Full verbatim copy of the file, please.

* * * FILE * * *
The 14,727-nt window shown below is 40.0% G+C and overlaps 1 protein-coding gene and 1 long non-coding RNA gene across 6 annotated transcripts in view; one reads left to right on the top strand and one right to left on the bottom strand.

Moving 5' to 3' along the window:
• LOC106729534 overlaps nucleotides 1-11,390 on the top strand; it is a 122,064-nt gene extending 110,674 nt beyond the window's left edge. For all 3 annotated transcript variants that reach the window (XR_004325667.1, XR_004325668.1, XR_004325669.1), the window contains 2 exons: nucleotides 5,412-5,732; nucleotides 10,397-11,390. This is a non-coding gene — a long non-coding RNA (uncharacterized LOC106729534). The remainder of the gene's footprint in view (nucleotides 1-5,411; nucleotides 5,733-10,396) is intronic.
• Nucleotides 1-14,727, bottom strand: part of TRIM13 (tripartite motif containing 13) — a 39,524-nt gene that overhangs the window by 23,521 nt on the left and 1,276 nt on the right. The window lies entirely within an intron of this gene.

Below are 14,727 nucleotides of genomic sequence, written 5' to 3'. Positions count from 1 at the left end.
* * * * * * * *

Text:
The 14,727-nt window shown below is 40.0% G+C and overlaps 1 protein-coding gene and 1 long non-coding RNA gene across 6 annotated transcripts in view; one reads left to right on the top strand and one right to left on the bottom strand.

Moving 5' to 3' along the window:
• LOC106729534 overlaps nucleotides 1-11,390 on the top strand; it is a 122,064-nt gene extending 110,674 nt beyond the window's left edge. For all 3 annotated transcript variants that reach the window (XR_004325667.1, XR_004325668.1, XR_004325669.1), the window contains 2 exons: nucleotides 5,412-5,732; nucleotides 10,397-11,390. This is a non-coding gene — a long non-coding RNA (uncharacterized LOC106729534). The remainder of the gene's footprint in view (nucleotides 1-5,411; nucleotides 5,733-10,396) is intronic.
• Nucleotides 1-14,727, bottom strand: part of TRIM13 (tripartite motif containing 13) — a 39,524-nt gene that overhangs the window by 23,521 nt on the left and 1,276 nt on the right. The window lies entirely within an intron of this gene.

Below are 14,727 nucleotides of genomic sequence, written 5' to 3'. Positions count from 1 at the left end.